American Student and Former Marine Catherine Serou Found Brutally Murdered in Russia

Catherine Serou / screenshot / VK
MOSCOW - The U.S. Marines trained Catherine Serou to survive in combat, and she did it during the war in Afghanistan. The 1.80 meter tall blonde was sporty, hardworking, intellectual, artist, photographer and studied law at a Russian university. But she did not survive a drive in a sleepy Russian provincial town of Bor in the Nizhny Novgorod region: after her disappearance on Tuesday, her body was found in the forest over the weekend. The driver of the car, 43-year-old Aleksey Popov, is charged with her murder.
Serou went missing on the eve of a summit meeting between President Biden and President Vladimir Putin. The fate of two other former U.S. Marines incarcerated in Russia was discussed at the meeting, adding a touch of politics to the time of her disappearance and hope that she is still alive and in custody. Instead, it was a crime story. Shortly before the tragedy, Serou told her mother that she had decided to stay and live in Russia. "She enjoyed Nizhny Novgorod so much, she loved her life with a Russian family, her friends at university," her mother Becci Serou told The Daily Beast in a telephone interview.
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Becci Serou expected her daughter to call on Tuesday. They should work together to create a website for Catherine's business teaching English. But after 7 p.m. Moscow time, Becci could no longer reach her daughter by phone. “I was in my own class and I found a message from Catherine that said, 'In a car with a stranger. I hope I am not kidnapped, ”said Becci. “I realized she had sent me this note 40 minutes before I found it. I tried to reach her but her phone was off. The police later found her phone in the woods near the town of Bor. "
That day, Catherine visited a beauty salon in downtown Nizhny Novgorod and then returned to her room in a rented apartment in the small Soviet factory town of Bor on the other side of the Volga. "I couldn't sleep for three nights thinking if she would get away from him - she's a strong athlete trained to survive," the mother told The Daily Beast in an interview before police discovered Catherine's grim fate.
Thousands of kilometers away from her daughter, Becci tried to reconstruct what had happened to her child in the former secret Soviet city. “The salon apparently called her complaining that the payment wasn't in, so she rushed back, but Uber didn't come for good. Catherine is extremely careful; and this stranger must have seen her on the corner of her house, "the mother told the Daily Beast. "I speak to the FBI, the State Department, the Moscow Embassy and Russian investigators who have been very helpful."
Over 100 police officers and National Guard units spent three days looking for Catherine all over the Bor Forest. Fortunately, a surveillance camera near the local railroad had captured a picture of Popov's car. Serou's alleged killer, who had previously been charged with rape of another woman, showed police the student's body in the bushes on Friday. Catherine had multiple stab wounds. "Our city has a shameful history on the international news," a local school teacher, Vladimir Khrykov, told The Daily Beast, expressing his condolences for the American student. "Sorry, she was so unlucky to meet this Bor criminal."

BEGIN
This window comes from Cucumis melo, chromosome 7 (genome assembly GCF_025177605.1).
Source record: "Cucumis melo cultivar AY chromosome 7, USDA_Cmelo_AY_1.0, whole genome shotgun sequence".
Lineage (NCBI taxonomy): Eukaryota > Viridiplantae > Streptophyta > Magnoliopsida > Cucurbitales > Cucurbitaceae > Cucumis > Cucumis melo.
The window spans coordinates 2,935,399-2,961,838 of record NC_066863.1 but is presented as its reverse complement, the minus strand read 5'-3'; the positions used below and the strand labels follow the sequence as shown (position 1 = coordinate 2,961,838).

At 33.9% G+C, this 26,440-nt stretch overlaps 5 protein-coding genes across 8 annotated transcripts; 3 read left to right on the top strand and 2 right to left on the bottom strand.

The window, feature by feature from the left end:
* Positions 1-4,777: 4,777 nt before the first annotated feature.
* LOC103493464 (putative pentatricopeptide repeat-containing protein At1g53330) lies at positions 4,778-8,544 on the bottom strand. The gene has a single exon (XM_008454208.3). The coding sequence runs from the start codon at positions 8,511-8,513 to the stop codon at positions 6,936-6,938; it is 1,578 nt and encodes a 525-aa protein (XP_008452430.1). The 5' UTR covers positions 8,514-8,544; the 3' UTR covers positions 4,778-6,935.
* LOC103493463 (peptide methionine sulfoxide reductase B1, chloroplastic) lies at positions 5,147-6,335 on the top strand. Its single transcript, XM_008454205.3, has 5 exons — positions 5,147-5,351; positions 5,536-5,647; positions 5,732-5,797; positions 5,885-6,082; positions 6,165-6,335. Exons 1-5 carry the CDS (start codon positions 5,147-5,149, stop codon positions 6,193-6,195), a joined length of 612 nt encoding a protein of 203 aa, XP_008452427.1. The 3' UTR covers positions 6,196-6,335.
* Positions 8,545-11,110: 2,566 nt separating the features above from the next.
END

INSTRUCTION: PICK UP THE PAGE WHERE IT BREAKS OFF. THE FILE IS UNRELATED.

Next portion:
Just a few months ago, a 9-year-old girl and a 46-year-old woman were murdered not far from the place where Sorou was murdered and Bor was once again in the news for violence. Local Communist Party leader Aleksey Zorov blamed the authorities for Sorou's murder. “Our society is humiliating, criminals feel unpunished, murderers come out of prison after 6-7 years and commit crimes again; The man who raped and killed the American student should face the death penalty, ”Zorov said in an interview with The Daily Beast on Friday.
Serous university advisor and professor Liliya Yerushkina was "terribly sad" after talking to a police investigator on Friday. "This is so hard when our children get hurt, it must be terribly painful for other students who knew Catherine," she told The Daily Beast. Yerushkina translated Becci Serou's phone calls to the police in the hopes that there would be good news for three long days, but they never came.
Serou was one of two US students among around 1,700 foreign students from more than 100 countries studying at Nizhny Novogorod State Lobachevsky University. Admissions chief Yerushkina remembered Serou from her early days at the university. She remembered how hard it was for the student to learn the language and law school in Russian. That was Catherine's second Masters course. A few years ago she completed her Masters in Art History from the University of California, Davis. She grew up in New Orleans where she had some Russian friends. "Catherine has always been a big fan of Russian art, she also woven scarves and sold them at a kiosk in Nizhny Novgorod," says Serou's mother.
Recently, Yerushkina held a seminar on European law and international human rights for foreign and Russian students. She remembered her American student Serou, who made her proud and gave well-articulated answers in Russian. “Catherine was a very hardworking and talented student, she had big plans for the future, planned to move to the philological faculty; She applied for her next educational program and received Russian government funding, ”Yerushkina told The Daily Beast. "We don't yet know why Catherine left home that night and who she was with."
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